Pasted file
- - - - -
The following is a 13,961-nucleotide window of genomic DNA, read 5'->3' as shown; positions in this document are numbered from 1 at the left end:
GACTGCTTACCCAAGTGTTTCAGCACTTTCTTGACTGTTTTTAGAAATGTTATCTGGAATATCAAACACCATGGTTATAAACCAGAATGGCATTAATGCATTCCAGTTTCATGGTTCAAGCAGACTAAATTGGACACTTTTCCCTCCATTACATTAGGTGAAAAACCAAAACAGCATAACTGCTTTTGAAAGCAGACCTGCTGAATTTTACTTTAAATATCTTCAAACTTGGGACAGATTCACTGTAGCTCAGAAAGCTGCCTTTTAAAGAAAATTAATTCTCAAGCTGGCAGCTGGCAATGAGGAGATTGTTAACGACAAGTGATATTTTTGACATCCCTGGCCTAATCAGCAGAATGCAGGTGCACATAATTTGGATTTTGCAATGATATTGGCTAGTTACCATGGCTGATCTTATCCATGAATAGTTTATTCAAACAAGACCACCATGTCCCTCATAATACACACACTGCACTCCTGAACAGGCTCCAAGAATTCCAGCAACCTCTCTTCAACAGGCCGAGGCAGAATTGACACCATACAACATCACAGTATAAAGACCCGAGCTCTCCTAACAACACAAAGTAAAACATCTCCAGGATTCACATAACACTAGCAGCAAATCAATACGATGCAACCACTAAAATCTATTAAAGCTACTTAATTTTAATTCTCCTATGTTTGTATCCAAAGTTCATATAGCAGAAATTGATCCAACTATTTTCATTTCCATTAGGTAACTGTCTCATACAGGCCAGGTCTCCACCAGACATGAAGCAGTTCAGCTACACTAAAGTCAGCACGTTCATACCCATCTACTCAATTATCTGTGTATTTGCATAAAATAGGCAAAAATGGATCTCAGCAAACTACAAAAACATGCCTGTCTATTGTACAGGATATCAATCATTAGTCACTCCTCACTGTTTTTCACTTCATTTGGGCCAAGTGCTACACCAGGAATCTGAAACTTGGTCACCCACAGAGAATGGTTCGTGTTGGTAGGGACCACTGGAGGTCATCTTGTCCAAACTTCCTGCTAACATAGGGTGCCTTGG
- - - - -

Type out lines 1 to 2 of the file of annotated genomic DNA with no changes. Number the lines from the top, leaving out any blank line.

The following is a 13,961-nucleotide window of genomic DNA, read 5'->3' as shown; positions in this document are numbered from 1 at the left end:
GACTGCTTACCCAAGTGTTTCAGCACTTTCTTGACTGTTTTTAGAAATGTTATCTGGAATATCAAACACCATGGTTATAAACCAGAATGGCATTAATGCATTCCAGTTTCATGGTTCAAGCAGACTAAATTGGACACTTTTCCCTCCATTACATTAGGTGAAAAACCAAAACAGCATAACTGCTTTTGAAAGCAGACCTGCTGAATTTTACTTTAAATATCTTCAAACTTGGGACAGATTCACTGTAGCTCAGAAAGCTGCCTTTTAAAGAAAATTAATTCTCAAGCTGGCAGCTGGCAATGAGGAGATTGTTAACGACAAGTGATATTTTTGACATCCCTGGCCTAATCAGCAGAATGCAGGTGCACATAATTTGGATTTTGCAATGATATTGGCTAGTTACCATGGCTGATCTTATCCATGAATAGTTTATTCAAACAAGACCACCATGTCCCTCATAATACACACACTGCACTCCTGAACAGGCTCCAAGAATTCCAGCAACCTCTCTTCAACAGGCCGAGGCAGAATTGACACCATACAACATCACAGTATAAAGACCCGAGCTCTCCTAACAACACAAAGTAAAACATCTCCAGGATTCACATAACACTAGCAGCAAATCAATACGATGCAACCACTAAAATCTATTAAAGCTACTTAATTTTAATTCTCCTATGTTTGTATCCAAAGTTCATATAGCAGAAATTGATCCAACTATTTTCATTTCCATTAGGTAACTGTCTCATACAGGCCAGGTCTCCACCAGACATGAAGCAGTTCAGCTACACTAAAGTCAGCACGTTCATACCCATCTACTCAATTATCTGTGTATTTGCATAAAATAGGCAAAAATGGATCTCAGCAAACTACAAAAACATGCCTGTCTATTGTACAGGATATCAATCATTAGTCACTCCTCACTGTTTTTCACTTCATTTGGGCCAAGTGCTACACCAGGAATCTGAAACTTGGTCACCCACAGAGAATGGTTCGTGTTGGTAGGGACCACTGGAGGTCATCTTGTCCAAACTTCCTGCTAACATAGGGTGCCTTGG